Friday, June 30, 2017

Almost Infinite Complexity, Chapters 17-36

Perhaps all this needed was a little change in mood. After muddling through the set-up, I was treated to an attempt at a hostile takeover of Hell, a tour of the suburbian Hell, a hopeless romantic with a bad case of one-itis for his Dulcinea, Cooper's arrest, a fluke discovery of the almost infinite;y complex equation, Thisbe's death, and Old Scratch offering Cooper a real job--manager of Hell. With the exceptions of Thisbe's bumbling investigation and Gormley's antics, this middle section held my interest.

Thisbe comes off as an idiot. Granted, this isn't because of lack of intelligence, but because of lack of perception. She leaps to a conclusion based on her obsession with Dean. After all, the guy she likes couldn't be at fault, so the sinister man must be the loser chasing her. Everything afterwards comes from the rationalizations used to justify her false read on the situation. And, frankly, the effect makes her look stupid. But then there are reams of quotes online talking about how easy it is to fool the smart. It's almost a relief when she's removed from the board.

Not that all Thisbe's problems would go away if she turned her affections to Cooper. Thisbe's a bit of a bum magnet, and none of the choices available to her are good ones, especially the pedestalizing Cooper. It's her own fault, really, and tragic in the proper moral sense. But then she is bait to damn Cooper's soul, as Old Scratch waves the possibility of reuiniting with her in front of Cooper to sweeten the job offer. Of course, Cooper, the romantic idiot, is drawn in.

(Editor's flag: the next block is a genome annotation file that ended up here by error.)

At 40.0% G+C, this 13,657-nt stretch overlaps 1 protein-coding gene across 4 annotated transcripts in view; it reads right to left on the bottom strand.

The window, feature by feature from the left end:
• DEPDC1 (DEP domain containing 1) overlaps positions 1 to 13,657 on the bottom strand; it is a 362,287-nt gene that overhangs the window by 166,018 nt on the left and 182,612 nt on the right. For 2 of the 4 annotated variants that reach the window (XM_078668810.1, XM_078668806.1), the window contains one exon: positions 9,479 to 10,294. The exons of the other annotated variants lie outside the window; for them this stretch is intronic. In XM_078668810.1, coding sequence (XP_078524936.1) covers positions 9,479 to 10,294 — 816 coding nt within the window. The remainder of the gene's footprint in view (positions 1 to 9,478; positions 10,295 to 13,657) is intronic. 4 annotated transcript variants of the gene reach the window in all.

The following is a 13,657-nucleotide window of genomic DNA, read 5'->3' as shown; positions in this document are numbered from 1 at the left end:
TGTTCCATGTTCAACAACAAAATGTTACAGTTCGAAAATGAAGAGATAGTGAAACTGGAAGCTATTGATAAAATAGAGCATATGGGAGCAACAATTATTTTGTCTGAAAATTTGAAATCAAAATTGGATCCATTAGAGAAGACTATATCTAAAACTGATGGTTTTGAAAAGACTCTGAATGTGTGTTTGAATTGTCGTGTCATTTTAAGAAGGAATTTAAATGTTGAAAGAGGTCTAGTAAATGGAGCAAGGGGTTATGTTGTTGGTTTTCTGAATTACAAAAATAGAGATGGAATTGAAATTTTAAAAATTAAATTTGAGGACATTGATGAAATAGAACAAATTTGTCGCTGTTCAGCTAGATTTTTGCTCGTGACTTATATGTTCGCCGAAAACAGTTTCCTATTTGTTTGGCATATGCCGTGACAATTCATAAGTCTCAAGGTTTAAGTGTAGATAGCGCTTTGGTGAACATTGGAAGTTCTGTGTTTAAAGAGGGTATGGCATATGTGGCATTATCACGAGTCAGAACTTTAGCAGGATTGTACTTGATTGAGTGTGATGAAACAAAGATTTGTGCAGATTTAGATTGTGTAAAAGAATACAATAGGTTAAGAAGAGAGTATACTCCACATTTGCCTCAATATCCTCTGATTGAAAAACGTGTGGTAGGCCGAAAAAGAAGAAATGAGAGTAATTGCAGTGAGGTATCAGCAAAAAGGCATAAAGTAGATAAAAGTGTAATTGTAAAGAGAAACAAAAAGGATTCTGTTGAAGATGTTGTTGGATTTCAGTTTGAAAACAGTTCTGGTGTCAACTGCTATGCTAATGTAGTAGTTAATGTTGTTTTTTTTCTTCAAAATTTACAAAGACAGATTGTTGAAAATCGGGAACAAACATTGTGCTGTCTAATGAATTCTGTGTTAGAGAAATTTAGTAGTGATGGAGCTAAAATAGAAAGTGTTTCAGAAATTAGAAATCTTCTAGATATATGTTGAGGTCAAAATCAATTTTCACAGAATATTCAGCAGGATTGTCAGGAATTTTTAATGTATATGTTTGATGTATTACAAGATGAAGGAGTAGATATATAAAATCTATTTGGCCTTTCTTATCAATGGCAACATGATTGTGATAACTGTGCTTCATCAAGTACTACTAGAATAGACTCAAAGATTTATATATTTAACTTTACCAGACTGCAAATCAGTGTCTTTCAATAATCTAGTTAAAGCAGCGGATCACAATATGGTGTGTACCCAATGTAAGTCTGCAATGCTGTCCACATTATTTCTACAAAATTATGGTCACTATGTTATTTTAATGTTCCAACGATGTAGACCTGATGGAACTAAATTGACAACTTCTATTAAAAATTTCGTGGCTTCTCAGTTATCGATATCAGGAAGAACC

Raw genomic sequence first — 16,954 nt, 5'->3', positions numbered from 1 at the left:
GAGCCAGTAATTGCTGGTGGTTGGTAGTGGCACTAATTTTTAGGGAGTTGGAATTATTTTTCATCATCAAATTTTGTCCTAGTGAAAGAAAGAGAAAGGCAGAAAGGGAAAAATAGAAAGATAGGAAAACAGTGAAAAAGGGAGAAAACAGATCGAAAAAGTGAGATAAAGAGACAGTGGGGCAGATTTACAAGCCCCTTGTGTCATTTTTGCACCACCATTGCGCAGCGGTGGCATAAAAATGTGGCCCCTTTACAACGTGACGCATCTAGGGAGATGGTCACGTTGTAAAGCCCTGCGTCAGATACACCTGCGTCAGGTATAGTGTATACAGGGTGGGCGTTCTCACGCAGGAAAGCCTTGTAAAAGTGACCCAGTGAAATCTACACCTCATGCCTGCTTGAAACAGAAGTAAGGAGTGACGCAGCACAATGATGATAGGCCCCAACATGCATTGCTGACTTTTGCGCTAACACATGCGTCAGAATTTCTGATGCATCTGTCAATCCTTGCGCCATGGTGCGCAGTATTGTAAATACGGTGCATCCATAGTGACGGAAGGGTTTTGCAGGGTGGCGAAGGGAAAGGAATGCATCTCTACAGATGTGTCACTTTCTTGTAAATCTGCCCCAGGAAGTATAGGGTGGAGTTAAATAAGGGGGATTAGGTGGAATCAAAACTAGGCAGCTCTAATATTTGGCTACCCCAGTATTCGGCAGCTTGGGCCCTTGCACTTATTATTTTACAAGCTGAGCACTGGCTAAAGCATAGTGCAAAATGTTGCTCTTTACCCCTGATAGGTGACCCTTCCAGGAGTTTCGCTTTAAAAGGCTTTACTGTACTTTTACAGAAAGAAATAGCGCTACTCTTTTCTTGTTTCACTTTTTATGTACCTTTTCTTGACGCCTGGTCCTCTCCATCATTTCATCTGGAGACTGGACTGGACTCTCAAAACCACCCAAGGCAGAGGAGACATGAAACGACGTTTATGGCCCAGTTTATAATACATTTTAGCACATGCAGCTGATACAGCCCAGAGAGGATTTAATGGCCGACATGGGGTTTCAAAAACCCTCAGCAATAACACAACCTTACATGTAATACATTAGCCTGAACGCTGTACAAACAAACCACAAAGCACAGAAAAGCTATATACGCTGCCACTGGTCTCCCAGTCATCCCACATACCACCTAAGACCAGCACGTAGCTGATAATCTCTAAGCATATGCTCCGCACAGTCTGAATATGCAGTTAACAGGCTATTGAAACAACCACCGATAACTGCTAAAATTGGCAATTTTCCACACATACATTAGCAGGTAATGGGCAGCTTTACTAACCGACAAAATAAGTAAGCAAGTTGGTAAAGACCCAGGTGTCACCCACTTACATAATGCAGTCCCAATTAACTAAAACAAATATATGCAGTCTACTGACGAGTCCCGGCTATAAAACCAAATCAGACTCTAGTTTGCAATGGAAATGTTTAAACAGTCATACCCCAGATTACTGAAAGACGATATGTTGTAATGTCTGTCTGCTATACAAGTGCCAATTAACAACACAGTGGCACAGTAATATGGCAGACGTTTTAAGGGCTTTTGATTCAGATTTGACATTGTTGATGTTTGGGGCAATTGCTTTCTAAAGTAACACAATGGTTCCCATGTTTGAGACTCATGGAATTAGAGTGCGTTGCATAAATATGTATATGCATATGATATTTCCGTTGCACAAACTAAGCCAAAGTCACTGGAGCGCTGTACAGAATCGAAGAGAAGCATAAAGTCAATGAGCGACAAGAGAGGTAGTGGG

I've enjoyed the little nuggets of wisdom hidden in the text, whether it is the skewering of religiousity, or pointing out the insane love for science by those who have never fired up a Bunsen burner in anger--echoing my own experience with the IFL Science crowd.  Most of these little aphorisms are short enough that skimmers will miss them.

The dialogue is a little too natural at times. As JWM pointed out last time, people actually do talk like this. Because of the sequential nature of storytelling, most dialogue is streamlined, removing the verbal punctuation, excessive grammar, and constant interruptions that characterize a conversation. And, as linguist John McWorter has pointed out in his lectures and books, most speakers don't wait their turn, but instead talk over each other. Equation captures many of these elements, and, in the process, also illustrates why most dialogue is idealized. Because many speakers really do work their mouths while their brains think...

What's left? Well, the Devil's bargain is on the table; time to see what the fine print is hiding...

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